Revisiting the heavier than heaven debut Nirvana album “Bleach”

Nirvana released their first album in 1989

Revisiting the heavier than heaven debut Nirvana album “Bleach”

Proudly recorded by $606.17 as it states on the back cover, Nirvana’s debut “Bleach” it’s perhaps the only legitimate Grunge album they did. Released on June 15, 1989 on Sub Pop, the record features a selection of Grunge songs that approach the style used by some of their Seattle peers, such as The Melvins, Alice In Chains, Soundgarden or TAD, a slow and sludgy Grunge Rock with influences of Punk and 70’s Heavy Metal blend in together (and on “Bleach” case, even influences of Celtic Frost). Eventually, while Alice In Chains or Soundgarden would find success using that formula, Nirvana dropped it shortly after, evolving into a musical path much closer to Mudhoney, Sonic Youth and the U.S Northwest Punk music scene of bands such as The Wipers. All these influences came to shape what it’s now perceived as the Nirvana’s signature sound, that became quite distinct from most commercially successful Grunge bands at the time. Most of the songs on “Bleach” were written by Kurt Cobain between 1986 and 1988, “Floyd, The Barber” and “Paper Cuts” (and later bonus track “Downer”) were even recovered from their first demo tape featuring Dale Crover from The Melvins on drums. Unable to get a final result with Chad Channing that sounded as good, the band decided to remix the songs and use it on “Bleach”. Lyrically, the album it’s not as alienated as “Nevermind”, but according to Cobain, most of the lyrics were written in a rush on the night before the recording begun. Even if most are “negative” and written on a rush, there are quite good lyrical moments such as the line “Yes I Eat Cow I Am Not Proud”, on “Mr. Moustache” or “I’ll take advantage while You hang me out to dry But I can’t see you every night, free” on “About A Girl”, also the chaotic almost apocalyptic scream of “I Said So Nirvana” and the prophetic line “And very later I have learned to Accept some friends of ridicule My whole existence is for your amusement And that is why I’m here with you!” on “Paper Cuts”. But indeed, music it’s the most important or significative part of “Bleach”. “Blew”, that opens the album it’s a song that mashes together Punk and Heavy Metal to the point where we can’t guess where one influence begins and it ends. “Floyd, The Barber”, a song that tells a story about the claustrophobic small city of Aberdeen in Washington, where Cobain and Krist Novoselic met and grew up, it’s essentially the story of a forced haircut. “About A Girl”, maybe the most acclaimed track on the album it’s classic Nirvana, a Beatles influenced song, which Cobain stated having written after a day listening to The Beatles second album “With The Beatles”. The Beatles influence on Kurt Cobain’s songwriting played a pivotal role on Nirvana music from the very beginning , and “About A Girl”, it’s the best early example of it, almost like a hint on “Bleach” telling their Grunge Rock peers that their musical direction was about to change and they wouldn’t be doing slow heavy Grunge for years to come. “School” it’s the first Punk track on “Bleach”, a song that became a staple for Nirvana live concerts until their last tour. “Love Buzz” denounces the Psychedelic Rock influence on Nirvana music, the song, originally recorded by 60’s/70’s Psychedelic Dutch band Shocking Blue (the same band who recorded “Venus”), was perfectly transformed from slow Psychedelic to a powerful Grunge song with the addition of one of Cobain’s best guitar solos to be featured on record touched by feedback and noise. “Paper Cuts”, slow, sludgy, heavy and chaotic, reminiscent of The Melvins signature sound at the time, Dale Crover being on drums does help to it. “Negative Creep” it’s another Punk song with a Metal embodiment, one of the most powerful musically and lyrically in the album. “Scoff”, “Swap Meet” and “Sifting” are more classic Grunge Rock songs using the formula they would drop later, “Mr. Moustache” it’s a fast upbeat song leaning more into the Punk Rock side. Additionally, on the German CD pressing of the album and also when it was reissued, in 1990 and in 1992 post-“Nevermind”, two bonus tracks were added, “Downer”, a fast and short Punk song featuring spoken verses with a strong bass line and drum presence by Dale Crover (remixed from their first demo), and, “Big Cheese” (the original 1988 B-Side to “Love Buzz” which replaced that same track on the original U.K pressing of the album) one of Nirvana’s best songs, with a nice dark New Wave feeling to it blend with 1970’s Hard Rock. Overall, “Bleach” it’s a five-star album. It’s quite amazing when comparing it to other albums from Sub Pop at the time, and noticing how Nirvana was destined to become something bigger. Ironically, at the time, they were not the Sub Pop’s priority, and actually, after their initial single “Love Buzz” in 1988, the label had planned an EP not a full album, but after a few months and the recording was concluded, Sub Pop was able to gather enough funds to release a full album. Also interesting to notice the line up of Nirvana on “Bleach”. The drumming differences between Chad Channing and Dave Grohl are the most notable difference. While Channing’s energetic drumming is perfect for the Grunge formula Nirvana was using on “Bleach”, it’s uncertain if he would be capable to move on to a direction of songs such as “Come As You Are” or “All Apologies” with the same versatility that Grohl did. Jason Everman, who is credited as the guitarist, didn’t actually played on it, he covered the recording costs of “Bleach” and so the credit was given as a thank you gesture from the band. Soon after, Everman was fired from Nirvana and joined Soundgarden for a short period of time. Jack Endino, fetish producer of Sub Pop, assured the production of “Bleach”, he would never work with the band again on a studio album but still produced other songs for them before they moved to Geffen and Butch Vig in 1990, recommended by Sonic Youth. “Bleach” deserves its place on Rock history, not just because it’s Nirvana’s debut album, but also because it marks a period and shifts on music history. It’s almost like a final stab in the 1980’s commercial Rock music scene, a revolution about to begin with the sepulchral screams and angry guitar of Kurt Cobain that remains timeless and relevant as it was back then. Soon after “Bleach” was released, Nirvana embarked on a low budget and first European tour, “Heavier Than Heaven”, together with Sub Pop friends TAD (the band that Sub Pop was actually investing more in promoting). In less than two years, Nirvana would be one of the biggest Rock bands in the world and leave a mark on Rock history forever.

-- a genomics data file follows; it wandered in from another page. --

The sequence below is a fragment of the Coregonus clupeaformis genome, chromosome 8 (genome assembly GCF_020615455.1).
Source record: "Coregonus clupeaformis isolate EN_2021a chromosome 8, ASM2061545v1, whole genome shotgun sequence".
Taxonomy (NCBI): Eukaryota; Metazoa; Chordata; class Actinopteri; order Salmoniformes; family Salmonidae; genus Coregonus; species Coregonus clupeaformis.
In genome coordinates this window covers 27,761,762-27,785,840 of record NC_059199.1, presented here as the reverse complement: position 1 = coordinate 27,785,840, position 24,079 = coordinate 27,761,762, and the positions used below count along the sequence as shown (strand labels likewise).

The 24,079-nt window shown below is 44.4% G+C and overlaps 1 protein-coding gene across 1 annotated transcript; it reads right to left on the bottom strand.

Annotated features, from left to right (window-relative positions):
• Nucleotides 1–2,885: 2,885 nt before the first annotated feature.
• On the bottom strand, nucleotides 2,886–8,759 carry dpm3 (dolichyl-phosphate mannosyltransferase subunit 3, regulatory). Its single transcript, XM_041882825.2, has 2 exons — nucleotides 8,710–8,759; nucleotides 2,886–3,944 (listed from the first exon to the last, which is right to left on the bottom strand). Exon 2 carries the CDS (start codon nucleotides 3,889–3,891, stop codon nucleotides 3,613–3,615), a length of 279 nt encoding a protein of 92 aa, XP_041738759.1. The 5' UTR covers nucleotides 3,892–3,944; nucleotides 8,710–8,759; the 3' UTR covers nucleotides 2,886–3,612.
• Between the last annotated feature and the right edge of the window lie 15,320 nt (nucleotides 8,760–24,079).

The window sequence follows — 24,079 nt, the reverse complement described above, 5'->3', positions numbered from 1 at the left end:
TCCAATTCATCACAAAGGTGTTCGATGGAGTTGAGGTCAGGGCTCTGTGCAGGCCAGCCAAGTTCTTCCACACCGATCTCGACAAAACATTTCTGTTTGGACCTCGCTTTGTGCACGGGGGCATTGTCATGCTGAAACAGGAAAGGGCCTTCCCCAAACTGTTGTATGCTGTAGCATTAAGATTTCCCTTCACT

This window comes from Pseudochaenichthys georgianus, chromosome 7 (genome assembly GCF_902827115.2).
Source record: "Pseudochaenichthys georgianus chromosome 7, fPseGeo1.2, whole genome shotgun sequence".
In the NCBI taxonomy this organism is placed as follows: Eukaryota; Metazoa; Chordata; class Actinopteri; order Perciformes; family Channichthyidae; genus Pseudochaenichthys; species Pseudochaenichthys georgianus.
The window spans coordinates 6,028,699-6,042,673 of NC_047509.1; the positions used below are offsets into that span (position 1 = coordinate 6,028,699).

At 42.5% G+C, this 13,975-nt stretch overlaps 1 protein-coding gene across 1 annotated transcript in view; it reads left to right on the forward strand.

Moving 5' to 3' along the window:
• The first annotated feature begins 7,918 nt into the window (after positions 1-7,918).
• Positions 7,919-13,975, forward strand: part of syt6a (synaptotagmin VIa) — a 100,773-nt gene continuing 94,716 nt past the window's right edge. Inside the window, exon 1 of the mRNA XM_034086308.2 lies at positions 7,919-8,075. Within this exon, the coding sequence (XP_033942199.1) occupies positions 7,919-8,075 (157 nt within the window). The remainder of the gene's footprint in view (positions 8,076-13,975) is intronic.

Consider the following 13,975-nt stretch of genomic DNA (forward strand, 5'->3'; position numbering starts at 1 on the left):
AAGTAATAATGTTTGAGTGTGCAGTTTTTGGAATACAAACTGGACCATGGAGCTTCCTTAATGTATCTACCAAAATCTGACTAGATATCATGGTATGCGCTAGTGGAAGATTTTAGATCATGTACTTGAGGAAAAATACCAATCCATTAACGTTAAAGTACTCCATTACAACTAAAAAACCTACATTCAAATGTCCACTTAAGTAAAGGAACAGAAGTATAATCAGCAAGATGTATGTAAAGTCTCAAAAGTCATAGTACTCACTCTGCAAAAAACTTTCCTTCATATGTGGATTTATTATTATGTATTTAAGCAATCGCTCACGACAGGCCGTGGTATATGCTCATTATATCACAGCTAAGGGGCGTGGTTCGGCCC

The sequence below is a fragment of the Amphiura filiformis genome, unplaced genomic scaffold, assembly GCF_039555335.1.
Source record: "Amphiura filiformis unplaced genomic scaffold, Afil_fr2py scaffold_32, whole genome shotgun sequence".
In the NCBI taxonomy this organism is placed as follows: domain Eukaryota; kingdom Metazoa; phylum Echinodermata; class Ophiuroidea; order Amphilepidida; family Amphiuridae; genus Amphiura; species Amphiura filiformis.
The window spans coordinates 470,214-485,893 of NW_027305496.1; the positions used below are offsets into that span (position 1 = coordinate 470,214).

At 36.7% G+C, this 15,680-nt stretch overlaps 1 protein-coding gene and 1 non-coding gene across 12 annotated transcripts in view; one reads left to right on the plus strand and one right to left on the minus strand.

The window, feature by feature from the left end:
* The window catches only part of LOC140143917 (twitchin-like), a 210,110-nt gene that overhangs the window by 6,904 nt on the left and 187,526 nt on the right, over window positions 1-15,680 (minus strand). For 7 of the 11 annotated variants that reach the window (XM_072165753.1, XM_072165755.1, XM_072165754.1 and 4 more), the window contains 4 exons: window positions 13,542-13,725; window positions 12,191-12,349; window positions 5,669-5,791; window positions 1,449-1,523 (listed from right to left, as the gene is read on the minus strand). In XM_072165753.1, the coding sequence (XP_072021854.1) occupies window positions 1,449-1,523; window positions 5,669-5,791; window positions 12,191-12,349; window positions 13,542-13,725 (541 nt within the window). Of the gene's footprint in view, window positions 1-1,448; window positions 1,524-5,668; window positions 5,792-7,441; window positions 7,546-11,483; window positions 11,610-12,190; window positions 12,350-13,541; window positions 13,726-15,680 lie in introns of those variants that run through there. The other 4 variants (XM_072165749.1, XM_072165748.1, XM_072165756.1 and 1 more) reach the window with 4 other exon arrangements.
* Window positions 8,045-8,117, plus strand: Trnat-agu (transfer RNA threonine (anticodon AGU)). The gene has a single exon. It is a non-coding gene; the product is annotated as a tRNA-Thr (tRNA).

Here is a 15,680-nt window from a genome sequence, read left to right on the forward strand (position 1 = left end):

All tracks written by Kurt Cobain, except where noted

Side 1
1 “Blew”
2 “Floyd the Barber”
3 “About a Girl”
4 “School”
5 “Love Buzz” (Shocking Blue cover, not included on the 1989 UK release and replaced by “Big Cheese”[50] but included on the 1992 UK CD reissue) Robbie van Leeuwen
6 “Paper Cuts”

Side 2
7 “Negative Creep”
8 “Scoff”
9 “Swap Meet”
10 “Mr. Moustache”
11 “Sifting”

Tracks included on the 1992 reissue:

12 “Big Cheese” Cobain, Krist Novoselic
13 “Downer”

Personnel
Kurdt Kobain: vocals, guitar
Krist Novoselic: bass guitar
Chad Channing: drums
Jason Everman: credited as a second guitarist, although did not perform on the album

Additional Personnel
Dale Crover: drums on “Floyd the Barber”, “Paper Cuts”, and “Downer”
Tracy Marander: photography
Charles Peterson: photography

Produced by:Jack Endino
Recorded during:January 23, 1988 June–September 1988 December 1988–January 1989 at Reciprocal Recording in Seattle, Washington
Released:June 15, 1989
Label: Sub Pop

Singles:
“Love Buzz” Released: November 1988
“Blew” Released: December 1989

Strongest tracks:
“Blew”, “About a Girl”, “School”, “Love Buzz”, “Negative Creep”, “Paper Cuts”, “Sifting”, “Big Cheese”

Watch footage of Nirvana promoting “Bleach” live at Rhino Record Store in Los Angeles, June 23, 1989

Also watch Nirvana Live in Linz, Austria, during their “Bleach” European tour with TAD, November 20, 1989

Listen to the album “Bleach” on Spotify